How to ask for a line edit?
Line editing (or copy editing) is probably the most prevalent form of freelance editing offered. You shouldn’t have any trouble finding a line editor to work with. While each line edit is unique to the individual narrative, it can be helpful to ask for a sample line edit to see what kind of work they do. Or, request they edit a few pages from your work in progress as a sample.
Proofreading or Light Copy Editing
Proofreading (sometimes called light copy editing) is the last step on the editing journey. This is the equivalent to adjusting throw pillows, vacuuming up any debris, turning on the lamps, and lighting the candles: those last finishing touches that make it look professional, polished, and inviting.
What is proofreading?
This is where the editor checks your grammar and punctuation, makes sure you are following a specific style guide. Factual accuracy, consistent spellings, and formatting can also be a part of this step. This is where editors get out the red pen and circle all those misplaced commas.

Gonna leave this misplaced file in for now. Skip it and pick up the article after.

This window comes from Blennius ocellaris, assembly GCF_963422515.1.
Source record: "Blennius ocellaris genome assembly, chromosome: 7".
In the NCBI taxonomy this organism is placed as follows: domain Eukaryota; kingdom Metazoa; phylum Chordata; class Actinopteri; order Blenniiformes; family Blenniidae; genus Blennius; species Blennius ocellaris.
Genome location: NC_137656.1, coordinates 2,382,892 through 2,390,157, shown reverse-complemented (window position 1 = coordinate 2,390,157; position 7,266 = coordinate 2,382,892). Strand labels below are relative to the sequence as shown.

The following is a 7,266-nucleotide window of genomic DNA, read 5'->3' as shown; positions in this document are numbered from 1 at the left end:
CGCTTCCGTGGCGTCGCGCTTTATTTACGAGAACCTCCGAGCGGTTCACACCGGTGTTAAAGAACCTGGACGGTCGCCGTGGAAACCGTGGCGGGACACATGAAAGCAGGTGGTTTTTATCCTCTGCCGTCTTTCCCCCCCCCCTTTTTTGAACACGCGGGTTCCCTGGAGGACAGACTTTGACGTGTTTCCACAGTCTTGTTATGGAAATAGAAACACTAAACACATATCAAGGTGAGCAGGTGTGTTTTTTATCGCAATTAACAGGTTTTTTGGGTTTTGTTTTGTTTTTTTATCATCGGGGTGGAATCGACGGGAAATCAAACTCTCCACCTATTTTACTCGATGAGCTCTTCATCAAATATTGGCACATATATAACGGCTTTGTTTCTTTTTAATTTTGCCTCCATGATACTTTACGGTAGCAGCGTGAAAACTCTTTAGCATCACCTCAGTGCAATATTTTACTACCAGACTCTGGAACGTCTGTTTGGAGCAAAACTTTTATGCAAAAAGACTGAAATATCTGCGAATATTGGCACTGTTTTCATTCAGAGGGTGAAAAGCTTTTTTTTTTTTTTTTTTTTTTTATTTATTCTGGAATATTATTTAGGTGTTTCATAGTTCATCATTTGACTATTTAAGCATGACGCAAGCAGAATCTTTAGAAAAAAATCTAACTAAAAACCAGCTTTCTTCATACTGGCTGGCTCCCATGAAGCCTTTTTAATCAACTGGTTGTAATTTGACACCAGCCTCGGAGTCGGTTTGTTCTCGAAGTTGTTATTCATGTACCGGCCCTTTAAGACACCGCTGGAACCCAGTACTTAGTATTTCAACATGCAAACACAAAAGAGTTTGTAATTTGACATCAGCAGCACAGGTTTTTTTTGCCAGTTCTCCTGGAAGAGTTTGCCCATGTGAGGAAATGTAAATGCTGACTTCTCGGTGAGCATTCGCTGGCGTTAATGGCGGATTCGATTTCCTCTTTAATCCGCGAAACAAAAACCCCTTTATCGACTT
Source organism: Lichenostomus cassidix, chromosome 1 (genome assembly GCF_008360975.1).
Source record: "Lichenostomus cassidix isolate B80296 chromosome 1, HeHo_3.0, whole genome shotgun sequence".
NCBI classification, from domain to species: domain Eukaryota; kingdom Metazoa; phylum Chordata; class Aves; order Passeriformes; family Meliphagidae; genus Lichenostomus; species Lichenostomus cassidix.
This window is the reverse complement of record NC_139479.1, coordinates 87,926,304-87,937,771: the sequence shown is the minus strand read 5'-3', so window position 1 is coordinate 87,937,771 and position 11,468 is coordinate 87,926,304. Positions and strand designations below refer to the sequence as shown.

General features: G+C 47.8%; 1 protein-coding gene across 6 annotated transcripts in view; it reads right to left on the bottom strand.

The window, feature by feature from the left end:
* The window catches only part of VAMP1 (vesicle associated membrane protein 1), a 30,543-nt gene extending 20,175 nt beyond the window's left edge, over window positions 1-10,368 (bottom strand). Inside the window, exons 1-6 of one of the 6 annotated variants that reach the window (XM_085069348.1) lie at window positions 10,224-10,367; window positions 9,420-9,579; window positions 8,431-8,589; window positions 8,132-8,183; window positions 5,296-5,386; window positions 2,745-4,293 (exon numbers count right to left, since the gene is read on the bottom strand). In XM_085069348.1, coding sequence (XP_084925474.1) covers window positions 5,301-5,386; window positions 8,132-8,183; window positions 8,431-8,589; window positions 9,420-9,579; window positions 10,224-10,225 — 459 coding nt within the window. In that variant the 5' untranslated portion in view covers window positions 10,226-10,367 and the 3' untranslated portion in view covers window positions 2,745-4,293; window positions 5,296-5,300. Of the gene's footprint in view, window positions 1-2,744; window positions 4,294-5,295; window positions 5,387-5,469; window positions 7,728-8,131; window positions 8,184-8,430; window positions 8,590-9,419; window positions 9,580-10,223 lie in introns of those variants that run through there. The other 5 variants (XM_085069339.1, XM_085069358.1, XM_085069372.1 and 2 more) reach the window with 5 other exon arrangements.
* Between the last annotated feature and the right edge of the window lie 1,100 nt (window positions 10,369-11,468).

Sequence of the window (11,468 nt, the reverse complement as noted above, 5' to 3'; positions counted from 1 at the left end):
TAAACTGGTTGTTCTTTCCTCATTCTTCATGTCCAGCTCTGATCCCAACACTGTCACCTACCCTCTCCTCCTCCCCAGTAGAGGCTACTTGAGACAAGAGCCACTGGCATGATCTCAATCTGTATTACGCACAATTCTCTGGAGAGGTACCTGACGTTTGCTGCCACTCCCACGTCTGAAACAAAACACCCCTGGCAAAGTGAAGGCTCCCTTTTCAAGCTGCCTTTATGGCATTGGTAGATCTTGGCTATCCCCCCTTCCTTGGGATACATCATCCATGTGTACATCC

Who needs a proofread?
You can probably guess what I’m going to say. Everyone needs a proofread. This is nonnegotiable, no matter if it’s an email to a coworker or a 700-page novel. If you are hoping to get traditionally published, a good proofread can save your manuscript from the slush pile. If you are hoping to self-publish, it might be even more important: lack of proofreading is one of the hallmark issues with self-published work, and can separate the OK books from the great books.
Why is the proofread the final step?
Once we have addressed the structural and line edits, the only thing left is the small, technical stuff that proofreading covers. Trying to proofread a book with massive structural or narrative flaws is a useless endeavor and a waste of money, and foregoing a proofread will render even the most well-conceived story unimpressive and even frustrating to read.
How to ask for a proofread?
If your goal is to just get a proofread, you’re better off looking for freelancers who advertise as “proofreaders” as opposed to “editors.” Many editors who deal with developmental and narrative issues don’t offer proofreading services, just because it requires a different skill set. However, it doesn’t hurt to ask your chosen editor if they offer this!